Someone on a wheat-restricted diet can eat a wide variety of foods, but the grain source must be something other than wheat. In planning a wheat-free diet, look for alternate grains such as amaranth, barley, corn, oat, quinoa, rice, rye, and tapioca.
Soybeans are a major part of processed food products. Avoiding products made with soybeans can be difficult. Soybeans alone are not a major food in the diet but, because they’re in so many products, eliminating all those foods can result in an unbalanced diet. Consult with a dietician to help you figure out what foods your child must avoid.
Peanuts are another food that is contributing to increased allergies. Peanuts can trigger a severe reaction in children. The severity of a reaction depends on how sensitive an individual is and the quantity consumed. Peanut allergy can be associated with life-threatening allergic reactions, particularly in children with asthma. And it is not just raw or roasted peanuts that can trigger reactions, but also cookies, salad dressings and cuisines such as Asian and Mexican that can cause allergic reactions. They’re in lots of products, including baked goods and sauces. Always check the food label. Packages must say if they have peanuts. Peanut allergies are lifelong so you need to be extra careful. Accidental exposure to peanut-containing foods is a common problem, so it is important for peanut-allergic children to follow a strict peanut-free diet, wear a medical alert bracelet and always have injectable epinephrine available.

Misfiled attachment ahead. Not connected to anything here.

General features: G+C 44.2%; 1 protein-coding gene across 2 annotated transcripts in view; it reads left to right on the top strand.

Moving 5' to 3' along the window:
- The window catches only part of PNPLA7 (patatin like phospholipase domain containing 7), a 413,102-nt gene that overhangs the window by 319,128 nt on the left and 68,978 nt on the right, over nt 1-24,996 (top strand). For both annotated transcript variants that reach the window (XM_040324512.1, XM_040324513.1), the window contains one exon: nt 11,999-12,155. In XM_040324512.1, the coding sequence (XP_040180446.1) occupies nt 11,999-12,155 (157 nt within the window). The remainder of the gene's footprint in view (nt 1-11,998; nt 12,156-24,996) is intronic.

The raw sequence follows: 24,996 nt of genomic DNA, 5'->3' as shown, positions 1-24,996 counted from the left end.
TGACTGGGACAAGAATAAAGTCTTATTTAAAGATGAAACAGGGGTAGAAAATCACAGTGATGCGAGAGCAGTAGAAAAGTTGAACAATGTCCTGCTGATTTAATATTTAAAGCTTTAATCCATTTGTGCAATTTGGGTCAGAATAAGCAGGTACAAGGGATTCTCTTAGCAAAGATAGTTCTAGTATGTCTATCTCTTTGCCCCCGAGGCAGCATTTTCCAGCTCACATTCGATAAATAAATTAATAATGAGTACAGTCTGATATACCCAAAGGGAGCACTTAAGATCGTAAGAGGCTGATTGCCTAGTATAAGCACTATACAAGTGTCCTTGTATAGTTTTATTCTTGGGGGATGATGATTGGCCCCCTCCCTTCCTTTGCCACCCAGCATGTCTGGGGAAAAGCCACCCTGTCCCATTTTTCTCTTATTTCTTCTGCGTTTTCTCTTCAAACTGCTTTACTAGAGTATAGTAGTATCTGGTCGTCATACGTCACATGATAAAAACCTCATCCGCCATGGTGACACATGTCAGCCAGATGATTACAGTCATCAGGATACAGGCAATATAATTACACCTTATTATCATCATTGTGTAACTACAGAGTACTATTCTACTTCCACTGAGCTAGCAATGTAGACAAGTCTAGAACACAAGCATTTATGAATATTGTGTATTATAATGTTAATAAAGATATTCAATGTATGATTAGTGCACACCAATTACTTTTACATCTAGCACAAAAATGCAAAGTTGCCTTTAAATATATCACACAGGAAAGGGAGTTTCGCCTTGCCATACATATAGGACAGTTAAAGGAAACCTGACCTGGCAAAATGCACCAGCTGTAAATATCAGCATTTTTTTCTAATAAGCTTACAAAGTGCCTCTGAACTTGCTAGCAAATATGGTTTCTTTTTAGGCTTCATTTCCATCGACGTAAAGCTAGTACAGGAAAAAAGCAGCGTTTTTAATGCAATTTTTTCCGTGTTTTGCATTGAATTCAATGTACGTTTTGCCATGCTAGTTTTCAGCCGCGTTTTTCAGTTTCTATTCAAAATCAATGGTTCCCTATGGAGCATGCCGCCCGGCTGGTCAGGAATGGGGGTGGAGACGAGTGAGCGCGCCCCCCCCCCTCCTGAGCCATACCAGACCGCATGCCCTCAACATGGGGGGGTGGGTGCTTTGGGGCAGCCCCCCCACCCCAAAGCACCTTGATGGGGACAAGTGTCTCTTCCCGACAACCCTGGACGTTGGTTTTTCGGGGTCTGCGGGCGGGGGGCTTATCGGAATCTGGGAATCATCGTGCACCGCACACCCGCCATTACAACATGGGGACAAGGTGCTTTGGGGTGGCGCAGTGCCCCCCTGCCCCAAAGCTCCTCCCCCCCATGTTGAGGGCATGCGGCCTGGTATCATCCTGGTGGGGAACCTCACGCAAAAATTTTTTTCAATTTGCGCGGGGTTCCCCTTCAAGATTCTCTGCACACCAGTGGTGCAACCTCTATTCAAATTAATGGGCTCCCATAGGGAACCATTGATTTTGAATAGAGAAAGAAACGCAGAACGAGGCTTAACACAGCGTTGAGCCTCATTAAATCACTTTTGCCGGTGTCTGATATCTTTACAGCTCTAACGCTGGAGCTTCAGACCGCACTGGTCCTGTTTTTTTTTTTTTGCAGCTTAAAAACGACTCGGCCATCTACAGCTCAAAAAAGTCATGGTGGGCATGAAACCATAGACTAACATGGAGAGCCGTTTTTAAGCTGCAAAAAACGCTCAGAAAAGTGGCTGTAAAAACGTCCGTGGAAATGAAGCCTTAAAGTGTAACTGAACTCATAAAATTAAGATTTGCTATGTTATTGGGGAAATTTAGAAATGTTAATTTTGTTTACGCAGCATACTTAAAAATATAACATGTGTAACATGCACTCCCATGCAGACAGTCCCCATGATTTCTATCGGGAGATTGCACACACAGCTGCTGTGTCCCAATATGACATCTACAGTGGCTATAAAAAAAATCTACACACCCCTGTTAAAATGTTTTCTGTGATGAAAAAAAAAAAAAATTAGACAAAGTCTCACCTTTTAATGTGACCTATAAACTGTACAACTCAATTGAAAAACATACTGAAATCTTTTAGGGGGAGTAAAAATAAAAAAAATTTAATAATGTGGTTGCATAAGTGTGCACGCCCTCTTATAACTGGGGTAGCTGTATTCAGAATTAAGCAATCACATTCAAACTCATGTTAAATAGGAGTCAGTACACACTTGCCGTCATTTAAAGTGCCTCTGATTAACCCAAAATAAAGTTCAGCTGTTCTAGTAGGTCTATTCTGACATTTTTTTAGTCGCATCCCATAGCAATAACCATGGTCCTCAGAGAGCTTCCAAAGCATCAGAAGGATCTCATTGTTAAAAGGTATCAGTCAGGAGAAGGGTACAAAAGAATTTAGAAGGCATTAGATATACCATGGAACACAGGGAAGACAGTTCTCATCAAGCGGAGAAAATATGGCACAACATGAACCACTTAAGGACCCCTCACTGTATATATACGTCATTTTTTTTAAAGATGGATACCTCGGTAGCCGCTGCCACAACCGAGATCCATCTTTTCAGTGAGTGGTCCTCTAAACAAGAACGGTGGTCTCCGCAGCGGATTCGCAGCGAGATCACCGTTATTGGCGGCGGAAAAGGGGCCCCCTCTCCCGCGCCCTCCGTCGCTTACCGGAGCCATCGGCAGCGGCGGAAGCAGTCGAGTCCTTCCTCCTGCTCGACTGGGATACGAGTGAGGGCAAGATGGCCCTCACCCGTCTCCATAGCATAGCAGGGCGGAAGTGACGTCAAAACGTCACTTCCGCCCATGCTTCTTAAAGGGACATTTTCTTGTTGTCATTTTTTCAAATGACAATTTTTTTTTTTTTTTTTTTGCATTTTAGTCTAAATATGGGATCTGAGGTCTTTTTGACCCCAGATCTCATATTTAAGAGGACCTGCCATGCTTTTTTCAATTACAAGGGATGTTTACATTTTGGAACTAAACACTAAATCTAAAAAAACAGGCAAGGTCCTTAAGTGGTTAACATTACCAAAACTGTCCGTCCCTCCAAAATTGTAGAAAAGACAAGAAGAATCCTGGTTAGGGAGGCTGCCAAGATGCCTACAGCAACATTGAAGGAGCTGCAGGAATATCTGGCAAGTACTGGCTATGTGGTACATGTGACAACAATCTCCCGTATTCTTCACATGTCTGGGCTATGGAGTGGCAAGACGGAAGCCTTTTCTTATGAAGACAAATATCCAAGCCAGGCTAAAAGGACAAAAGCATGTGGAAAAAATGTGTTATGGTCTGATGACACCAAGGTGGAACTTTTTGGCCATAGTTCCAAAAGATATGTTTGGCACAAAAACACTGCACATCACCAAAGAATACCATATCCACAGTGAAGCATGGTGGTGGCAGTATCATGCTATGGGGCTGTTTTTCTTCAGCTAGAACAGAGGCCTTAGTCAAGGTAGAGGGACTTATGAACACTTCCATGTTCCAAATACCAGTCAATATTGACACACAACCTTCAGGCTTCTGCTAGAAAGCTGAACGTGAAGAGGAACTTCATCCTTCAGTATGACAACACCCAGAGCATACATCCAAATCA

6. Other Nuts
Allergic reactions to tree nuts are among the leading causes of fatal and near-fatal reactions to foods. Tree nuts include, but are not limited to, walnut, almond, hazelnut, coconut, cashew, pistachio, and Brazil nuts. These are not to be confused or grouped together with peanut, which is a legume, or seeds, such as sunflower or sesame. Like those with peanut allergies, most individuals who are diagnosed with an allergy to tree nuts tend to have a lifelong allergy.
Whilst fish allergy has been reported all over the world it tends to be more common in regions of high fish consumption. Commonly observed symptoms of allergic reactions to fish are skin and gastrointestinal reactions occurring shortly after eating. The most common fish culprits that cause allergies are salmon, tuna and halibut. The most common shellfish culprits are shrimp, crab, and lobster. Being allergic to one fish does not increase the risk for other fish to cause an allergic reaction. Unfortunately, fish allergies tend to be lifelong. Avoiding seafood restaurants is a good idea. Even if you order a non-seafood item there is such a high probability of cross-contact that you may still have an allergic reaction.
by Aarti Kapur Singh